The reference set of proteomes for Saccharomycetes (73 organisms) was sourced in June 2017 from UniProt (Boeckmann et al., 2003) (http://www.uniprot.org). Sets of proteins with prion-forming domains (Data S1) and their orthologs across Saccharomycetes were collated as previously described (Su & Harrison, 2019).
Prion-like composition in orthologs was calculated in two ways, firstly using the PLAAC prion-like domain annotation program (Lancaster et al., 2014), and secondly using the fLPS program for annotation of compositional biases (Harrison, 2017). These were both run using default parameters, except that for fLPS the expected frequency for glutamine and asparagine residues was set equal to 0.05. For PLAAC, both the PRD score and the LLR score were analysed; the former is an indicator of the overall amount of prion-like composition in an annotated bounded prion-like region, while the latter indicates the prion-like sequence composition of the best sequence window (Lancaster et al., 2014). PLAAC scores < 0.0 or labelled ‘N/A’ in the output are set equal to 0.0 here.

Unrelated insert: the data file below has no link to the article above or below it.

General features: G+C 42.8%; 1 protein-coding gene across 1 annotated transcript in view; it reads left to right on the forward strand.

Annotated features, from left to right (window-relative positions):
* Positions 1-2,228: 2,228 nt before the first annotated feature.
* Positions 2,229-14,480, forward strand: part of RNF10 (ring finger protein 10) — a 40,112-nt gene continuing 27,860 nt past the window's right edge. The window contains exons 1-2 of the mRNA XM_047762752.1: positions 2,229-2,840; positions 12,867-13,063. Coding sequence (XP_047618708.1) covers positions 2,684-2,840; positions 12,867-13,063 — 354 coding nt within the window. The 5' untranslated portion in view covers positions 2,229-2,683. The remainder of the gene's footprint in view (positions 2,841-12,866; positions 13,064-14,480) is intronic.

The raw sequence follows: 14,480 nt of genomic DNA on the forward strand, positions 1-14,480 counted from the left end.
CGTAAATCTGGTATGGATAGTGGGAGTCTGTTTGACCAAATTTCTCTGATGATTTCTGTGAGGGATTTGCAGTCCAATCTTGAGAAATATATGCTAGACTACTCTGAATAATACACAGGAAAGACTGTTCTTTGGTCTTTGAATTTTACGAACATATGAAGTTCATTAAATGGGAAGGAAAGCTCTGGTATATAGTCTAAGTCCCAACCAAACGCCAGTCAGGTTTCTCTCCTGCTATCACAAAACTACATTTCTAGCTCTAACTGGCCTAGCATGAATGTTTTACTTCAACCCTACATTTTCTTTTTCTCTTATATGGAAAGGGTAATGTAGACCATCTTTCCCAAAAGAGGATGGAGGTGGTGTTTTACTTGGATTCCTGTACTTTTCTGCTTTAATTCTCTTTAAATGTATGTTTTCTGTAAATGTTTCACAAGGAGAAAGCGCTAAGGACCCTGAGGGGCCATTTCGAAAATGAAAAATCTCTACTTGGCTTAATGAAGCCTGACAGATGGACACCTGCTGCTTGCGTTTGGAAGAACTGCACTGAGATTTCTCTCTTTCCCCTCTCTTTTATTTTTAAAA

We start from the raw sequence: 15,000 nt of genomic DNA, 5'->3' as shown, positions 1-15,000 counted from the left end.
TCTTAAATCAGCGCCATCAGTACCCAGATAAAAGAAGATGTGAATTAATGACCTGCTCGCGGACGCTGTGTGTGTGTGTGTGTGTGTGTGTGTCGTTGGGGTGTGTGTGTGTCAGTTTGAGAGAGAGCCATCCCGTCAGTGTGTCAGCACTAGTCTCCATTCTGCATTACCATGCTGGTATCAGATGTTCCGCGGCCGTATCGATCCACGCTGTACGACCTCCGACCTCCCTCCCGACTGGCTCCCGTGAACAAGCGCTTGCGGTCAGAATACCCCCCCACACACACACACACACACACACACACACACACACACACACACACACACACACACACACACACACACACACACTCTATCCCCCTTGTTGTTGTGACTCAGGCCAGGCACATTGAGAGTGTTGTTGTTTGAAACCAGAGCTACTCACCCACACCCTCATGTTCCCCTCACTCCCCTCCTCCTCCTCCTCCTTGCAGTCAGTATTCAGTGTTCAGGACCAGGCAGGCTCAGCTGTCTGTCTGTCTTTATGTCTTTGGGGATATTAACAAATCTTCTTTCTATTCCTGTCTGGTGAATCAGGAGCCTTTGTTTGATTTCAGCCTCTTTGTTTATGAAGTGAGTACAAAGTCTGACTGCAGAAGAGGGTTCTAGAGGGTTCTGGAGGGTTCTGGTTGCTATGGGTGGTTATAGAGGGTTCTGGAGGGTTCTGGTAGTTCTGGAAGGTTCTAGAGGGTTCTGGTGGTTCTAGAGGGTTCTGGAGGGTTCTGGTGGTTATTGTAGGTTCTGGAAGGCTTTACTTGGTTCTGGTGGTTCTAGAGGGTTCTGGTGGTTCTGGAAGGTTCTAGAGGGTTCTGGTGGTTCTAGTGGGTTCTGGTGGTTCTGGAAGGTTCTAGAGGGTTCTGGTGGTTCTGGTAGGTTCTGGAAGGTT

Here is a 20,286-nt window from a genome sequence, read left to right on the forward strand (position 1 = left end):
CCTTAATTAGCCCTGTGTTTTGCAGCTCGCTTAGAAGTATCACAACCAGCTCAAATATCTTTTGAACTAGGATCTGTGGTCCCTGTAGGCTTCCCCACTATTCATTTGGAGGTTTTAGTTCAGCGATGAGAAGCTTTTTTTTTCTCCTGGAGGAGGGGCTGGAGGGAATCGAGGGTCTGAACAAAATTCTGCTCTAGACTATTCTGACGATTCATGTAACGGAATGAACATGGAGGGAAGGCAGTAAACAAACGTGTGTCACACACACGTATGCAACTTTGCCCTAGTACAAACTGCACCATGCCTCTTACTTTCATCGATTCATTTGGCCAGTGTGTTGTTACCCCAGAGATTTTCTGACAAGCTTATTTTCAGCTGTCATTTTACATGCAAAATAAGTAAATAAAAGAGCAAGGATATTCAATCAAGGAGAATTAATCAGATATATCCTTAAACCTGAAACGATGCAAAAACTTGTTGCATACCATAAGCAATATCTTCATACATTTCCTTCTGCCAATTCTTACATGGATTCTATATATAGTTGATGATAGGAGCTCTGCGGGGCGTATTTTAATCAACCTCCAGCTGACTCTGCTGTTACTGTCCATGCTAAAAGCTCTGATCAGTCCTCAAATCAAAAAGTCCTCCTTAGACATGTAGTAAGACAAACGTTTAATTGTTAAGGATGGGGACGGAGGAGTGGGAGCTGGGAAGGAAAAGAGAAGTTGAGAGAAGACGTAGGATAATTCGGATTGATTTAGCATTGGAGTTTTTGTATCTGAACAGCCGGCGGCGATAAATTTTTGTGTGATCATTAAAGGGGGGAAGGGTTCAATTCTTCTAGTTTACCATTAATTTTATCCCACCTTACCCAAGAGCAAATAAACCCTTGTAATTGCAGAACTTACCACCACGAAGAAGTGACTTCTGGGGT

Measures of proteome bias
Several measures of compositional bias across proteomes/genomes were examined:
%N (asparagine) in the proteome;
%Q (glutamine) in the proteome;
% poly-N in the proteome (with a minimum tract length of 3);
% poly-Q in the proteome (with a minimum tract length of 3);
% poly-Q + poly-N in the proteome (with a minimum tract length of 3);
%GC in the DNA;
The fraction of N/Q-rich proteins in the proteome according to a specific fLPS bias P-value threshold (either 1e−08, 1e−10 or 1e−12);
The fraction of proteins in the proteome with prion-like composition according to the program PLAAC (with PRD score >0.0, ≥15.0 or ≥30.0, or similarly for LLR score).